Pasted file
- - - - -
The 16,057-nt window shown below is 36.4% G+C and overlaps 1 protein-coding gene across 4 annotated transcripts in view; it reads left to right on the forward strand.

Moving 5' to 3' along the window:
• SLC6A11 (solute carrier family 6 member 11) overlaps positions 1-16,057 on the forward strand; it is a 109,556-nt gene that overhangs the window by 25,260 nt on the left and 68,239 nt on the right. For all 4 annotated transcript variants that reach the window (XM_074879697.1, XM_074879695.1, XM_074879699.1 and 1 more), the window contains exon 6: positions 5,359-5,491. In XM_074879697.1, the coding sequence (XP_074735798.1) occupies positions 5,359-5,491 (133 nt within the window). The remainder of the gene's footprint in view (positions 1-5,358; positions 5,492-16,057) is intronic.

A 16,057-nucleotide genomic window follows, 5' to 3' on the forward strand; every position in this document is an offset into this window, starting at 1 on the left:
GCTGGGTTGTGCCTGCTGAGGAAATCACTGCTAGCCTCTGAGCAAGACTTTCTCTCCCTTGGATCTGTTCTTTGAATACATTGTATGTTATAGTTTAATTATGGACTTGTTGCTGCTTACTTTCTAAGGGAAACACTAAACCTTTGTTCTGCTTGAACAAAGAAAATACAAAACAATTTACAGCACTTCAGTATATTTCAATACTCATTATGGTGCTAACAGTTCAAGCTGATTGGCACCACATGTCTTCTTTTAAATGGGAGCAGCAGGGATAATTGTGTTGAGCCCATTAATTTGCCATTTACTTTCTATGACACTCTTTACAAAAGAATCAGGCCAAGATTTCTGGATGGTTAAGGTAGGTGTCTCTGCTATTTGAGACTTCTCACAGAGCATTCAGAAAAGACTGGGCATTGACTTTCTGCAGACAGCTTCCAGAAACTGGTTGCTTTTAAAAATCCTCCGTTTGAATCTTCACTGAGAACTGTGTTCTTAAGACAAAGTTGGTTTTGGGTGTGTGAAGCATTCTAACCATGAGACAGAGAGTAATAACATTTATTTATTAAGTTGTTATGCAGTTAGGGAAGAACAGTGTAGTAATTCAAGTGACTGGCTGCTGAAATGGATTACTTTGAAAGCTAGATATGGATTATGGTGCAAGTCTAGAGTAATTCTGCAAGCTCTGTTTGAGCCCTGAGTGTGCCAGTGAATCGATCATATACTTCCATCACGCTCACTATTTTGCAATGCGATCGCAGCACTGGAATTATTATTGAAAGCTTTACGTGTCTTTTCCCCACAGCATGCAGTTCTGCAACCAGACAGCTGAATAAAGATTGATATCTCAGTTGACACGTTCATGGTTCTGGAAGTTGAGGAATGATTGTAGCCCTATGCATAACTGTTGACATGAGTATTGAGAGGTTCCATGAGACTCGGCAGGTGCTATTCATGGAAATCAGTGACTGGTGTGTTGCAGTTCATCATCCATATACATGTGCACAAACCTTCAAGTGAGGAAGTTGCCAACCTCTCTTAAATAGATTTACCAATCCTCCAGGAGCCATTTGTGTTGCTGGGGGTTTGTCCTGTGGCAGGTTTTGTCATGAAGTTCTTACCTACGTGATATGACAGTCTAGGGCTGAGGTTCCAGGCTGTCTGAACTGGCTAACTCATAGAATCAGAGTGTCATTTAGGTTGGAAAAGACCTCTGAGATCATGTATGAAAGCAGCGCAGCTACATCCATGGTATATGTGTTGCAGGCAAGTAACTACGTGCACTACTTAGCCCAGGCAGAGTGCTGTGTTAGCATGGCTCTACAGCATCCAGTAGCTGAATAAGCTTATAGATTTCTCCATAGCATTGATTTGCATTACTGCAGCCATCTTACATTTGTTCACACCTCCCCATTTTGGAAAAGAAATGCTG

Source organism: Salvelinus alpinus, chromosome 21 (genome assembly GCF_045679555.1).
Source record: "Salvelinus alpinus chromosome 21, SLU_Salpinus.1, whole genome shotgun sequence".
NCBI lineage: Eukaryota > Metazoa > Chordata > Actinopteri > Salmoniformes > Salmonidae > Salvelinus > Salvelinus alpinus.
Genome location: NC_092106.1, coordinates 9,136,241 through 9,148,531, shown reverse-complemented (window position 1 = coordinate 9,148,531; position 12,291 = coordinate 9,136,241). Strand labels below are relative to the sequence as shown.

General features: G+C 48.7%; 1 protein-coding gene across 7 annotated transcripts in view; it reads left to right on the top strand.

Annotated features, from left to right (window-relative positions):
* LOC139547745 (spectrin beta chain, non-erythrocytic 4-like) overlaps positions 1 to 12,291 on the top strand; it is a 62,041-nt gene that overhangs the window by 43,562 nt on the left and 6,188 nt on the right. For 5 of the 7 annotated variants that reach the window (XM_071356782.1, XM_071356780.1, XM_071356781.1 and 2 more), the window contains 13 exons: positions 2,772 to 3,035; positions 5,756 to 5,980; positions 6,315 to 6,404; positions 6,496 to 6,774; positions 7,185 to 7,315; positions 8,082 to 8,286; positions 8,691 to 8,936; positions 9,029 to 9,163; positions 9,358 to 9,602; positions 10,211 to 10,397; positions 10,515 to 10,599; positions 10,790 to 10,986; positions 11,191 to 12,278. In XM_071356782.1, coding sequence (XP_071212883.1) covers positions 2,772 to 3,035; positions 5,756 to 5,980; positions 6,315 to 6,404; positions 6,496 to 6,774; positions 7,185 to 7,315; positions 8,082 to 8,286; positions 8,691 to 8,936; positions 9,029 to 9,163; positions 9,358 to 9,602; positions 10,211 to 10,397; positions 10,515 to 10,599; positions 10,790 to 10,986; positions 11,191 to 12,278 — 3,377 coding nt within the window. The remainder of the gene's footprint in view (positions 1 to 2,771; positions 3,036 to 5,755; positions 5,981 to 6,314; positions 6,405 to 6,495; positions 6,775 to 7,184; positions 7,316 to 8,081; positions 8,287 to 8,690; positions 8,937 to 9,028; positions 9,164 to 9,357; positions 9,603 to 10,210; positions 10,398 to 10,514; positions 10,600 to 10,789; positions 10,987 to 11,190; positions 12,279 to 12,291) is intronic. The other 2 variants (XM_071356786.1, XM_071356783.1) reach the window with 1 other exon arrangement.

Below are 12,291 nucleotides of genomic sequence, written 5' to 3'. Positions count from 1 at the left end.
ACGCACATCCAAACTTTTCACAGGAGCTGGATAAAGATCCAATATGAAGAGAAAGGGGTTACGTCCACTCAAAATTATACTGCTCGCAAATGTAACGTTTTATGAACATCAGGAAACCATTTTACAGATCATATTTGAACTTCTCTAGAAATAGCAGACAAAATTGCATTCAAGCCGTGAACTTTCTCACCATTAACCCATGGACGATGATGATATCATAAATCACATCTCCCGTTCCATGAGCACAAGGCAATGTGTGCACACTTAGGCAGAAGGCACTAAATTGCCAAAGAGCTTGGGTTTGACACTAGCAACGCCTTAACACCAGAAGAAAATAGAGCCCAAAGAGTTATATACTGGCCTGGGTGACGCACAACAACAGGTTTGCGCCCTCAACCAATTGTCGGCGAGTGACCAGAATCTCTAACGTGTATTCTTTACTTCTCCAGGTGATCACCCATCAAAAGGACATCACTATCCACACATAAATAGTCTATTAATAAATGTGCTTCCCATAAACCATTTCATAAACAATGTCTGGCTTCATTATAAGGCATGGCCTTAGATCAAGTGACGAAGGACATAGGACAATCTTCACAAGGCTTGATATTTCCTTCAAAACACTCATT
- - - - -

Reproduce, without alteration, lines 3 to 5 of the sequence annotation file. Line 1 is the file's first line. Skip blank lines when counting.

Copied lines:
• SLC6A11 (solute carrier family 6 member 11) overlaps positions 1-16,057 on the forward strand; it is a 109,556-nt gene that overhangs the window by 25,260 nt on the left and 68,239 nt on the right. For all 4 annotated transcript variants that reach the window (XM_074879697.1, XM_074879695.1, XM_074879699.1 and 1 more), the window contains exon 6: positions 5,359-5,491. In XM_074879697.1, the coding sequence (XP_074735798.1) occupies positions 5,359-5,491 (133 nt within the window). The remainder of the gene's footprint in view (positions 1-5,358; positions 5,492-16,057) is intronic.

A 16,057-nucleotide genomic window follows, 5' to 3' on the forward strand; every position in this document is an offset into this window, starting at 1 on the left:
GCTGGGTTGTGCCTGCTGAGGAAATCACTGCTAGCCTCTGAGCAAGACTTTCTCTCCCTTGGATCTGTTCTTTGAATACATTGTATGTTATAGTTTAATTATGGACTTGTTGCTGCTTACTTTCTAAGGGAAACACTAAACCTTTGTTCTGCTTGAACAAAGAAAATACAAAACAATTTACAGCACTTCAGTATATTTCAATACTCATTATGGTGCTAACAGTTCAAGCTGATTGGCACCACATGTCTTCTTTTAAATGGGAGCAGCAGGGATAATTGTGTTGAGCCCATTAATTTGCCATTTACTTTCTATGACACTCTTTACAAAAGAATCAGGCCAAGATTTCTGGATGGTTAAGGTAGGTGTCTCTGCTATTTGAGACTTCTCACAGAGCATTCAGAAAAGACTGGGCATTGACTTTCTGCAGACAGCTTCCAGAAACTGGTTGCTTTTAAAAATCCTCCGTTTGAATCTTCACTGAGAACTGTGTTCTTAAGACAAAGTTGGTTTTGGGTGTGTGAAGCATTCTAACCATGAGACAGAGAGTAATAACATTTATTTATTAAGTTGTTATGCAGTTAGGGAAGAACAGTGTAGTAATTCAAGTGACTGGCTGCTGAAATGGATTACTTTGAAAGCTAGATATGGATTATGGTGCAAGTCTAGAGTAATTCTGCAAGCTCTGTTTGAGCCCTGAGTGTGCCAGTGAATCGATCATATACTTCCATCACGCTCACTATTTTGCAATGCGATCGCAGCACTGGAATTATTATTGAAAGCTTTACGTGTCTTTTCCCCACAGCATGCAGTTCTGCAACCAGACAGCTGAATAAAGATTGATATCTCAGTTGACACGTTCATGGTTCTGGAAGTTGAGGAATGATTGTAGCCCTATGCATAACTGTTGACATGAGTATTGAGAGGTTCCATGAGACTCGGCAGGTGCTATTCATGGAAATCAGTGACTGGTGTGTTGCAGTTCATCATCCATATACATGTGCACAAACCTTCAAGTGAGGAAGTTGCCAACCTCTCTTAAATAGATTTACCAATCCTCCAGGAGCCATTTGTGTTGCTGGGGGTTTGTCCTGTGGCAGGTTTTGTCATGAAGTTCTTACCTACGTGATATGACAGTCTAGGGCTGAGGTTCCAGGCTGTCTGAACTGGCTAACTCATAGAATCAGAGTGTCATTTAGGTTGGAAAAGACCTCTGAGATCATGTATGAAAGCAGCGCAGCTACATCCATGGTATATGTGTTGCAGGCAAGTAACTACGTGCACTACTTAGCCCAGGCAGAGTGCTGTGTTAGCATGGCTCTACAGCATCCAGTAGCTGAATAAGCTTATAGATTTCTCCATAGCATTGATTTGCATTACTGCAGCCATCTTACATTTGTTCACACCTCCCCATTTTGGAAAAGAAATGCTG